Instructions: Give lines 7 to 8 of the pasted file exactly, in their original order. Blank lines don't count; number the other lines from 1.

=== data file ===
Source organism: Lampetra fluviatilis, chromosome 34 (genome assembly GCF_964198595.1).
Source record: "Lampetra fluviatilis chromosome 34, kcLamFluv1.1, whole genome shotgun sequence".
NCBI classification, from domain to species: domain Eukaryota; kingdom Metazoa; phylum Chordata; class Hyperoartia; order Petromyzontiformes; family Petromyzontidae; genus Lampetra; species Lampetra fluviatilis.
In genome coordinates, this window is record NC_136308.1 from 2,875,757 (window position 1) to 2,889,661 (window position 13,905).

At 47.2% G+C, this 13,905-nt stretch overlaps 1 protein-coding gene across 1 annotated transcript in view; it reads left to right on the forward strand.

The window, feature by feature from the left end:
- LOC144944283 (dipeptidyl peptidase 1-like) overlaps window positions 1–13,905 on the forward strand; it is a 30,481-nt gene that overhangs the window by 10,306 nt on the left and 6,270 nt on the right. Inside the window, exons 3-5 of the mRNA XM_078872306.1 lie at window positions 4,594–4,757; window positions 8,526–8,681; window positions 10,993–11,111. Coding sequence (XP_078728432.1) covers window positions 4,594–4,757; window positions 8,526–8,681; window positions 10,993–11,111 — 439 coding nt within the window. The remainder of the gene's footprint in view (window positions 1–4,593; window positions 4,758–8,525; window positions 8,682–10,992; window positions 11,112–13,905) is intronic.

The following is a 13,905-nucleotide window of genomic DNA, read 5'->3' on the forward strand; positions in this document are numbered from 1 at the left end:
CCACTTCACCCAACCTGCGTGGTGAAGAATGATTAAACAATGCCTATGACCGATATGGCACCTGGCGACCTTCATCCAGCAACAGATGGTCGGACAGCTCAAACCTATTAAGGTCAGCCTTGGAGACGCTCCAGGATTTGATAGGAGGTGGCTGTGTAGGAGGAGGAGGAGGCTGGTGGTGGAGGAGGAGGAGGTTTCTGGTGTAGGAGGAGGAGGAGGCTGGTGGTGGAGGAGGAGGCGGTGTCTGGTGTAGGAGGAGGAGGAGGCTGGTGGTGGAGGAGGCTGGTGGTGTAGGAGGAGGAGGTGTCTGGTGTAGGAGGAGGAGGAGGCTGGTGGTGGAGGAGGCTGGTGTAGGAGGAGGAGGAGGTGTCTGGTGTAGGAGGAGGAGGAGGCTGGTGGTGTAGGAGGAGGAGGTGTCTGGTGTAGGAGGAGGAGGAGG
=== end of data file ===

- LOC144944283 (dipeptidyl peptidase 1-like) overlaps window positions 1–13,905 on the forward strand; it is a 30,481-nt gene that overhangs the window by 10,306 nt on the left and 6,270 nt on the right. Inside the window, exons 3-5 of the mRNA XM_078872306.1 lie at window positions 4,594–4,757; window positions 8,526–8,681; window positions 10,993–11,111. Coding sequence (XP_078728432.1) covers window positions 4,594–4,757; window positions 8,526–8,681; window positions 10,993–11,111 — 439 coding nt within the window. The remainder of the gene's footprint in view (window positions 1–4,593; window positions 4,758–8,525; window positions 8,682–10,992; window positions 11,112–13,905) is intronic.

The following is a 13,905-nucleotide window of genomic DNA, read 5'->3' on the forward strand; positions in this document are numbered from 1 at the left end: